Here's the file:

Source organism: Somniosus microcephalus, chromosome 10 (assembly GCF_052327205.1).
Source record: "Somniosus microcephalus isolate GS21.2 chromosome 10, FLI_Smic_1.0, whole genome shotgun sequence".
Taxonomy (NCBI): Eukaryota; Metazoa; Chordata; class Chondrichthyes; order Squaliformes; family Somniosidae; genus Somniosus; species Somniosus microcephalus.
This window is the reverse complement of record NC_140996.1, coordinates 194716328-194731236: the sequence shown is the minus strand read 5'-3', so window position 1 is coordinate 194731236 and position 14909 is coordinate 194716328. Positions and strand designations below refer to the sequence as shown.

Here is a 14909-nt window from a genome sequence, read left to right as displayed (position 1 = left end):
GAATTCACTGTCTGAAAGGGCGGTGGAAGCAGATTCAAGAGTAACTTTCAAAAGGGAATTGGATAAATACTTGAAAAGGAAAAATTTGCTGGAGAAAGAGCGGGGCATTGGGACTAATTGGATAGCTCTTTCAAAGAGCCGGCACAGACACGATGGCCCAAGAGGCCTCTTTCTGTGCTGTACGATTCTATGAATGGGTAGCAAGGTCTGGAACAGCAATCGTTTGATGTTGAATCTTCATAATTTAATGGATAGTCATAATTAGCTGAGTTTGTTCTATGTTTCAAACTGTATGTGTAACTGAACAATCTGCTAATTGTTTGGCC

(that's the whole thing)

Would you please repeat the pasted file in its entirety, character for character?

Source organism: Somniosus microcephalus, chromosome 10 (assembly GCF_052327205.1).
Source record: "Somniosus microcephalus isolate GS21.2 chromosome 10, FLI_Smic_1.0, whole genome shotgun sequence".
Taxonomy (NCBI): Eukaryota; Metazoa; Chordata; class Chondrichthyes; order Squaliformes; family Somniosidae; genus Somniosus; species Somniosus microcephalus.
This window is the reverse complement of record NC_140996.1, coordinates 194716328-194731236: the sequence shown is the minus strand read 5'-3', so window position 1 is coordinate 194731236 and position 14909 is coordinate 194716328. Positions and strand designations below refer to the sequence as shown.

Here is a 14909-nt window from a genome sequence, read left to right as displayed (position 1 = left end):
GAATTCACTGTCTGAAAGGGCGGTGGAAGCAGATTCAAGAGTAACTTTCAAAAGGGAATTGGATAAATACTTGAAAAGGAAAAATTTGCTGGAGAAAGAGCGGGGCATTGGGACTAATTGGATAGCTCTTTCAAAGAGCCGGCACAGACACGATGGCCCAAGAGGCCTCTTTCTGTGCTGTACGATTCTATGAATGGGTAGCAAGGTCTGGAACAGCAATCGTTTGATGTTGAATCTTCATAATTTAATGGATAGTCATAATTAGCTGAGTTTGTTCTATGTTTCAAACTGTATGTGTAACTGAACAATCTGCTAATTGTTTGGCC